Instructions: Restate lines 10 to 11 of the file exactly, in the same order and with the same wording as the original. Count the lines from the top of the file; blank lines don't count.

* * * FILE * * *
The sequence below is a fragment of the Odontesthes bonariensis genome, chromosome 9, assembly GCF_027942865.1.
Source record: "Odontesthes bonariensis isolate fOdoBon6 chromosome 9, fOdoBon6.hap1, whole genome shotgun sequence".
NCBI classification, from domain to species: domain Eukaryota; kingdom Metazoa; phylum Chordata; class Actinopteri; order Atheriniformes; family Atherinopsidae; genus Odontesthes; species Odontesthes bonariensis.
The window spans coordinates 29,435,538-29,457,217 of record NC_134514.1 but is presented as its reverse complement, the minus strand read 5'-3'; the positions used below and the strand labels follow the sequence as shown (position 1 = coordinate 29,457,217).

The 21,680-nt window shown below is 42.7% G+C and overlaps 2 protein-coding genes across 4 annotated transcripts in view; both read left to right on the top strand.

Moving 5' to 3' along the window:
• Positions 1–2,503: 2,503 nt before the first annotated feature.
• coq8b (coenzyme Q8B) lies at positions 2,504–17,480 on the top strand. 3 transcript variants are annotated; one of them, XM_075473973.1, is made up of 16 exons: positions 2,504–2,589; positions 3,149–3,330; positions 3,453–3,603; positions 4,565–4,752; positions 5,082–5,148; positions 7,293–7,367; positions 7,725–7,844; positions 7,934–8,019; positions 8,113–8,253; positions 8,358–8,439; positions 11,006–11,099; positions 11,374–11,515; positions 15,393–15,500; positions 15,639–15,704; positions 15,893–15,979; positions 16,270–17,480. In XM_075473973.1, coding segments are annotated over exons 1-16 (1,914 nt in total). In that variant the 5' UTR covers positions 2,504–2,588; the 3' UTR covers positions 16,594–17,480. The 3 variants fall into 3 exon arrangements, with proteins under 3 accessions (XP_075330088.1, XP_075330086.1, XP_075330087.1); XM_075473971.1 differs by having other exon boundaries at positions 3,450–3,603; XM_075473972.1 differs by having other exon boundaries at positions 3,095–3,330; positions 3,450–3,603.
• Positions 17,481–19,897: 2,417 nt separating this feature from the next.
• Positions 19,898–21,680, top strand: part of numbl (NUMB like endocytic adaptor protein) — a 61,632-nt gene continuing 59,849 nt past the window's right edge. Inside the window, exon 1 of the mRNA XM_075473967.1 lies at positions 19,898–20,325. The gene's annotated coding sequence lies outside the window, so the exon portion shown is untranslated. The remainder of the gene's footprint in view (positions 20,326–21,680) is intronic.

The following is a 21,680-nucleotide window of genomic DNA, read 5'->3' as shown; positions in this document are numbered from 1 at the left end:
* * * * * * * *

• Positions 19,898–21,680, top strand: part of numbl (NUMB like endocytic adaptor protein) — a 61,632-nt gene continuing 59,849 nt past the window's right edge. Inside the window, exon 1 of the mRNA XM_075473967.1 lies at positions 19,898–20,325. The gene's annotated coding sequence lies outside the window, so the exon portion shown is untranslated. The remainder of the gene's footprint in view (positions 20,326–21,680) is intronic.

The following is a 21,680-nucleotide window of genomic DNA, read 5'->3' as shown; positions in this document are numbered from 1 at the left end: